papalagi (papalagi) wrote,

Sir Winston Leonard Spencer-Churchill (1874 - 1965) The Second World War

Volume VI Triumph and Tragedy (1953)
Theme of the Volume How the great democracies triumphed, and so were able to resume the follies which had so nearly cost them their life
BOOK II The iron curtain

...The American military authorities estimated that it would take eighteen months after the surrender of Germany to defeat Japan. Russian help would reduce heavy American casualties. The invasion of the Japanese home islands was at this time still in the planning stage, and General MacArthur had entered Manila only on the second day of the Yalta Conference. The first experimental explosion of the atomic bomb was not to take place for another five months. The large Japanese army in Manchuria could, if Russia still remained neutral, be thrown into the battle for Japan itself.

To this the President, who seemed very tired, replied. "The Prime Minister's toast," he said, "recalls many memories. In 1933 my wife visited a school in our country. In one of the classrooms she saw a map with a large blank space on it. She asked what was the blank space, and was told they were not allowed to mention the place—it was the Soviet Union. That incident was one of the reasons why I wrote to President Kalinin asking him to send a representative to Washington to discuss the opening of diplomatic relations. That is the history of our recognition of Russia."

вот сказочники-то... то Бог их вдохновляет, то сны им снятся, то мысль приходит...

As our talk continued Stalin spoke of what he called "the unreasonable sense of discipline in the Kaiser's Germany", and recounted an incident which occurred when he was in Leipzig as a young man. He had come with two hundred German Communists to attend an International Conference. Their train arrived punctually at the station, but there was no official to collect their tickets. All the German Communists therefore waited docilely for two hours to get off the platform. So none of them were able to attend the meeting for which they had travelled far.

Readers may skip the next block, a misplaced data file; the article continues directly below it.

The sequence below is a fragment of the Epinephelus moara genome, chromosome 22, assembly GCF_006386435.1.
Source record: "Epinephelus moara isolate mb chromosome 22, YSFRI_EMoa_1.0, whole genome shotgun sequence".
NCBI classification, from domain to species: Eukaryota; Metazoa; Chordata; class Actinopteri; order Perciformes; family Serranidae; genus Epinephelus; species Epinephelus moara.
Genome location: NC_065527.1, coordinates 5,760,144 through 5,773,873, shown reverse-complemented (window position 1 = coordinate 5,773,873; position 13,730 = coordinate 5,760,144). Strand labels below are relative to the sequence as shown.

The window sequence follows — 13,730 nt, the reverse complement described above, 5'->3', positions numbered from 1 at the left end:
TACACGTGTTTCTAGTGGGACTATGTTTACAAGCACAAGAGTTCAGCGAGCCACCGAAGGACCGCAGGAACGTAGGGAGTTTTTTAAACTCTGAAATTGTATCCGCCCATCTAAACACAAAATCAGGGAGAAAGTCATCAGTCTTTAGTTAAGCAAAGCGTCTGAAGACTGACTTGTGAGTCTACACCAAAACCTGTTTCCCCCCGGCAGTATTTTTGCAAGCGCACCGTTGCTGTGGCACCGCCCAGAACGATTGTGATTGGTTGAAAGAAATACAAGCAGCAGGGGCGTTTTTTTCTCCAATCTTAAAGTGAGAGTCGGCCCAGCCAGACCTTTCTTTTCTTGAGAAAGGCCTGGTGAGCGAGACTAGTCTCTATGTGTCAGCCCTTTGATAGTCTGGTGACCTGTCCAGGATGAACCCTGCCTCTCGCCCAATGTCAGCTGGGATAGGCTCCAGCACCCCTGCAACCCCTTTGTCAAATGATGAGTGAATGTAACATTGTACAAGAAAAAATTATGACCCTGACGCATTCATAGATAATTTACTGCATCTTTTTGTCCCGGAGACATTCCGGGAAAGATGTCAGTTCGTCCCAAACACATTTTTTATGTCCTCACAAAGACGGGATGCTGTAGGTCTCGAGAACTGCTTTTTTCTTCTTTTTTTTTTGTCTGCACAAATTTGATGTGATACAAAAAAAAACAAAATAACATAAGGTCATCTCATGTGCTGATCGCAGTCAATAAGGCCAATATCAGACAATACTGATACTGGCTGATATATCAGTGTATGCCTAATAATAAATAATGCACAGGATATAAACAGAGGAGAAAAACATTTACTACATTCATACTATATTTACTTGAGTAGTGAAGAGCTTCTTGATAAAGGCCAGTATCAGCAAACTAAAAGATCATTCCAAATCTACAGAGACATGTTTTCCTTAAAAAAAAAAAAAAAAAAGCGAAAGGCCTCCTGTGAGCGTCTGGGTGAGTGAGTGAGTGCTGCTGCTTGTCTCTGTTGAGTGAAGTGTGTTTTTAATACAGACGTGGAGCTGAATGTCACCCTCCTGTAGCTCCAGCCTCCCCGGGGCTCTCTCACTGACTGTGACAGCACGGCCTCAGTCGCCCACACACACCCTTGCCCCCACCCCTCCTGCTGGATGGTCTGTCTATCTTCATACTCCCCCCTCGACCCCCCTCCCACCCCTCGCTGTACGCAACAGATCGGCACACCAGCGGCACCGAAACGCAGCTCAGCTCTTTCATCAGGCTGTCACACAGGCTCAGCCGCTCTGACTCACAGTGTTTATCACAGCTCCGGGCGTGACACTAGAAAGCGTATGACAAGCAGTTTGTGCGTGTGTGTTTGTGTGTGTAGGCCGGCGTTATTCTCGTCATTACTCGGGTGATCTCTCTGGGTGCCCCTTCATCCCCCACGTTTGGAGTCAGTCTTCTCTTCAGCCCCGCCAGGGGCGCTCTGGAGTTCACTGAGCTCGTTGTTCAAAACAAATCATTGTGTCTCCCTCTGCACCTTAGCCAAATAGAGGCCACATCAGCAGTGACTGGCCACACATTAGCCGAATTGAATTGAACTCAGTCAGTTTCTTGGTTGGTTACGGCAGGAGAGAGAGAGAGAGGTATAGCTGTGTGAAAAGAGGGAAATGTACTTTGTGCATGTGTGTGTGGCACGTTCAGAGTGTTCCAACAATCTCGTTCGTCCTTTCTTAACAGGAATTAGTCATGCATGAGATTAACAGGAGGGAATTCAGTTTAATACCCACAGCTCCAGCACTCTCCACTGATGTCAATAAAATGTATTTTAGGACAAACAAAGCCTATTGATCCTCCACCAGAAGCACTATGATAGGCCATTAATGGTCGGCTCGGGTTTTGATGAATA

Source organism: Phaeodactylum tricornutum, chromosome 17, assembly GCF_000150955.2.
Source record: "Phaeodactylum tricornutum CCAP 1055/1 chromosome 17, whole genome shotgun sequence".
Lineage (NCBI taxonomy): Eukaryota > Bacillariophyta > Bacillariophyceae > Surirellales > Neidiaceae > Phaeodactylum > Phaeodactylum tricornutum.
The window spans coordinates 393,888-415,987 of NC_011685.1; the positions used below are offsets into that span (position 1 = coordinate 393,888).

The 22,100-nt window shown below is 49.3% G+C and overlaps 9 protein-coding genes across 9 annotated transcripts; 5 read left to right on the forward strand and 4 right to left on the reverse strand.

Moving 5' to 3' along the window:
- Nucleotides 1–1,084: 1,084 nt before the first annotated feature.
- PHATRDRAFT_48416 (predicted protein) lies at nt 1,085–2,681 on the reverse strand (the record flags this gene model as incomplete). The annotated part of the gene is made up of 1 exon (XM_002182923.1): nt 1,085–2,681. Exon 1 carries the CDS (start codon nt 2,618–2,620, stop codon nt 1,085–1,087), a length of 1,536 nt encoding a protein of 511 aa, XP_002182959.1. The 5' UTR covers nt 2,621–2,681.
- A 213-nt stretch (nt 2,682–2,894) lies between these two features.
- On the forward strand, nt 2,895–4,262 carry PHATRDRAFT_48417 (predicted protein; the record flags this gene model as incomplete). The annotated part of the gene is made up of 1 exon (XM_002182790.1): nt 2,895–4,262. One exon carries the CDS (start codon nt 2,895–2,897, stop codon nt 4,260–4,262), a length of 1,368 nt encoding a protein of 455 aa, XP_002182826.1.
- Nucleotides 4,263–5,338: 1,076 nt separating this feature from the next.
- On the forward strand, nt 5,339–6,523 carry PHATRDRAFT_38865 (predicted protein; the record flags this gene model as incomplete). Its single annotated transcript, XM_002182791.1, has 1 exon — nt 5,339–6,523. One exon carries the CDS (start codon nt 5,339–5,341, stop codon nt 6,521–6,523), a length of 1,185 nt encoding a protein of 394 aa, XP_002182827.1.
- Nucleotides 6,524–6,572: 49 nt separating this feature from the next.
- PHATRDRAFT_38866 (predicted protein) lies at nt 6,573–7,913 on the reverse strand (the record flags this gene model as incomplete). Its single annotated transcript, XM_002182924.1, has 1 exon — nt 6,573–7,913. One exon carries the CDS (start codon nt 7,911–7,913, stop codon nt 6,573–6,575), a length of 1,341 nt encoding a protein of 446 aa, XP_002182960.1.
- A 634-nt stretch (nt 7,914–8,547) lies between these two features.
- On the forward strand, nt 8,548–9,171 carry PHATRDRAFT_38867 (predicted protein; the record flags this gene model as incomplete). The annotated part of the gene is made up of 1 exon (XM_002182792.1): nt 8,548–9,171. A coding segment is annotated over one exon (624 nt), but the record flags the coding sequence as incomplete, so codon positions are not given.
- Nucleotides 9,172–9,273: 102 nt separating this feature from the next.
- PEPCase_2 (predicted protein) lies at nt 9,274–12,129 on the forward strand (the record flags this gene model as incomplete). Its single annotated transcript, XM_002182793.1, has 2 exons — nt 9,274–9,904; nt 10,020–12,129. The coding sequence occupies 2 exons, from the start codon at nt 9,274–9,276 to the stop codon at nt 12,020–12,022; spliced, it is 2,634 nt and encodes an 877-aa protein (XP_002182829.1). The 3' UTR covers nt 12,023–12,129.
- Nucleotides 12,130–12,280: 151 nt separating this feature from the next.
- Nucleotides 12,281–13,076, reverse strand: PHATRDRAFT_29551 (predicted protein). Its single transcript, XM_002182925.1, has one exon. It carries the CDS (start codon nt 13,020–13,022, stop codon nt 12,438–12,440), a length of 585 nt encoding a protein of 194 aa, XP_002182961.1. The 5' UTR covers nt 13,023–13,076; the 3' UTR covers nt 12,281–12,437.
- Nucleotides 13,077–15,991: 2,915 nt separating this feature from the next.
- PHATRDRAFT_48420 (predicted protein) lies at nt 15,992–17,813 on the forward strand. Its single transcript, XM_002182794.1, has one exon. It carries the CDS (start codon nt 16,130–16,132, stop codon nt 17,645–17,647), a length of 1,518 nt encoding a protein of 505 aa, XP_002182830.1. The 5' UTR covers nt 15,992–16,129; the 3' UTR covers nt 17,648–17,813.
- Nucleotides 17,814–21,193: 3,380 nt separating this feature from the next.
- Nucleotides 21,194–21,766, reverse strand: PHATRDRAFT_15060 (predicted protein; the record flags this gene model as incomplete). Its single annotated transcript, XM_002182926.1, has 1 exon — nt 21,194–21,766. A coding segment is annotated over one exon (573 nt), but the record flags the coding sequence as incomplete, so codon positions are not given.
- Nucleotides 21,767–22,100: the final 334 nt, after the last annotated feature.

There was another occasion during our stay at Yalta when things had not gone so smoothly. Mr. Roosevelt, who was host at a luncheon, said that he and I always referred to Stalin in our secret telegrams as "Uncle Joe". I had suggested that he should tell him this privately, but instead the President made it into a jocular statement to the company. This led to a difficult moment. Stalin took offence. "When can I leave this table?" he asked in anger. Mr. Byrnes saved the situation with an apt remark. "After all," he said, "you do not mind talking about Uncle Sam, so why should Uncle Joe be so bad?" At this the Marshal subsided, and Molotov later assured me that he understood the joke. He already knew that he was called Uncle Joe by many people abroad, and he realised that the name had been given in a friendly way and as a term of affection.

дядя сэм уж никак не дружественная кличка...

It is easy, after the Germans are beaten, to condemn those who did their best to hearten the Russian military effort and to keep in harmonious contact with our great Ally, who had suffered so frightfully. What would have happened if we had quarrelled with Russia while the Germans still had two or three hundred divisions on the fighting front? Our hopeful assumptions were soon to be falsified. Still, they were the only ones possible at the time.

Tags: Вторая мировая война, Сталин, Черчилль, Ялта

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